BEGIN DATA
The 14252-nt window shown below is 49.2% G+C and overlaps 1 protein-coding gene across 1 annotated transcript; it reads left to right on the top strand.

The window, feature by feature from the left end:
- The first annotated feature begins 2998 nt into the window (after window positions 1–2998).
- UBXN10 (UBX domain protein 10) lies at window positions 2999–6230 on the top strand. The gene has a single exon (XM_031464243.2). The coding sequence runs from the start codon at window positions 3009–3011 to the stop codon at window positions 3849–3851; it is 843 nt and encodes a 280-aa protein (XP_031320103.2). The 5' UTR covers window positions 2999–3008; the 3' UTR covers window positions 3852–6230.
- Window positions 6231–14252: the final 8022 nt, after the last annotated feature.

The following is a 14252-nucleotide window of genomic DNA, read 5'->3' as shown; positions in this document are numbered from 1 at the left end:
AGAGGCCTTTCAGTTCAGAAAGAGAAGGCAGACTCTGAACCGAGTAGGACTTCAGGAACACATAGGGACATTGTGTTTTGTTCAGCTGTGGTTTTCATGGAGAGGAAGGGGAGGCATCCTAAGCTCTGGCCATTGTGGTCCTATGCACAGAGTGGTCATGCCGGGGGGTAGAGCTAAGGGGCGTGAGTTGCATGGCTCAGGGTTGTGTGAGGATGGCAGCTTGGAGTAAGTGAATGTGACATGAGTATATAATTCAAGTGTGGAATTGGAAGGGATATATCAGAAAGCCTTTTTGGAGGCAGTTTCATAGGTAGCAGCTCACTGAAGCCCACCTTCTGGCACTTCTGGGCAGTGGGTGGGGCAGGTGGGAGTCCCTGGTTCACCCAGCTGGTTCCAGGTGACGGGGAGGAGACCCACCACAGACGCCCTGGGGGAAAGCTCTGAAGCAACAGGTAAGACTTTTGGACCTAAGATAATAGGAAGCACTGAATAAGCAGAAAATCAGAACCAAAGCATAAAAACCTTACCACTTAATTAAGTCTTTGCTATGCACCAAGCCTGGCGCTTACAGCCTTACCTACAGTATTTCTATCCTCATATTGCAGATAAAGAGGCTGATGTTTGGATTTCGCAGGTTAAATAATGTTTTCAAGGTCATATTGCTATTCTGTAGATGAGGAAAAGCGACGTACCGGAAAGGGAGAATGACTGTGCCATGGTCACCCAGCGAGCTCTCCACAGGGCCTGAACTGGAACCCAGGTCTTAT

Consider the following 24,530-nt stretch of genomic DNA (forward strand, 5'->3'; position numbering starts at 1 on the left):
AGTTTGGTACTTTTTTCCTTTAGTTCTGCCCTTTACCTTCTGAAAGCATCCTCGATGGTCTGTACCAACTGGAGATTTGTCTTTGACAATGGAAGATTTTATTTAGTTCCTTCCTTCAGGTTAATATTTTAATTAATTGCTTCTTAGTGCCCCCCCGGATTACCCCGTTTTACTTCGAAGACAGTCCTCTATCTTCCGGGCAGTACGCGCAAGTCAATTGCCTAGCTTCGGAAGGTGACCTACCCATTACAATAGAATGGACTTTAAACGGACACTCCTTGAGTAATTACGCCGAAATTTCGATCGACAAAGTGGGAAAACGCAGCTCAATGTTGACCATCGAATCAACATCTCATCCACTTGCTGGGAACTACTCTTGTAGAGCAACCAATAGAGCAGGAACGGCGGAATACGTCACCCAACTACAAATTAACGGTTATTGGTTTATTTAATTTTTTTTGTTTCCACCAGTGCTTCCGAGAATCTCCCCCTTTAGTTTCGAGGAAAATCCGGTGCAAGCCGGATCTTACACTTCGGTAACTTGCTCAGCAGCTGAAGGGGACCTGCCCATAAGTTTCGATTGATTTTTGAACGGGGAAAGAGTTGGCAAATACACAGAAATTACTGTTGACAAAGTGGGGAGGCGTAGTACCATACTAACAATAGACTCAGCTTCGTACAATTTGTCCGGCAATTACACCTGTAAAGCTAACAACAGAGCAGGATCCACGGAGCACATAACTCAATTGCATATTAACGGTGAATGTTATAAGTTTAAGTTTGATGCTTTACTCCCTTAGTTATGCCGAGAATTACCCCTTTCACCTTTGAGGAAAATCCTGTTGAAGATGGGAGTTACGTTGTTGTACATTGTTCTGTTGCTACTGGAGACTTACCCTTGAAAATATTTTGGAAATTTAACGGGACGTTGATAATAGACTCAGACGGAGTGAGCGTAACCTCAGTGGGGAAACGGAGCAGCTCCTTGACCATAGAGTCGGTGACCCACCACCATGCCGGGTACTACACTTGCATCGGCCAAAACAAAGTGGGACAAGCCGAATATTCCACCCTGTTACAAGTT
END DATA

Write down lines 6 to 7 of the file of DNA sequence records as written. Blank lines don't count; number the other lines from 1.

The following is a 14252-nucleotide window of genomic DNA, read 5'->3' as shown; positions in this document are numbered from 1 at the left end:
AGAGGCCTTTCAGTTCAGAAAGAGAAGGCAGACTCTGAACCGAGTAGGACTTCAGGAACACATAGGGACATTGTGTTTTGTTCAGCTGTGGTTTTCATGGAGAGGAAGGGGAGGCATCCTAAGCTCTGGCCATTGTGGTCCTATGCACAGAGTGGTCATGCCGGGGGGTAGAGCTAAGGGGCGTGAGTTGCATGGCTCAGGGTTGTGTGAGGATGGCAGCTTGGAGTAAGTGAATGTGACATGAGTATATAATTCAAGTGTGGAATTGGAAGGGATATATCAGAAAGCCTTTTTGGAGGCAGTTTCATAGGTAGCAGCTCACTGAAGCCCACCTTCTGGCACTTCTGGGCAGTGGGTGGGGCAGGTGGGAGTCCCTGGTTCACCCAGCTGGTTCCAGGTGACGGGGAGGAGACCCACCACAGACGCCCTGGGGGAAAGCTCTGAAGCAACAGGTAAGACTTTTGGACCTAAGATAATAGGAAGCACTGAATAAGCAGAAAATCAGAACCAAAGCATAAAAACCTTACCACTTAATTAAGTCTTTGCTATGCACCAAGCCTGGCGCTTACAGCCTTACCTACAGTATTTCTATCCTCATATTGCAGATAAAGAGGCTGATGTTTGGATTTCGCAGGTTAAATAATGTTTTCAAGGTCATATTGCTATTCTGTAGATGAGGAAAAGCGACGTACCGGAAAGGGAGAATGACTGTGCCATGGTCACCCAGCGAGCTCTCCACAGGGCCTGAACTGGAACCCAGGTCTTAT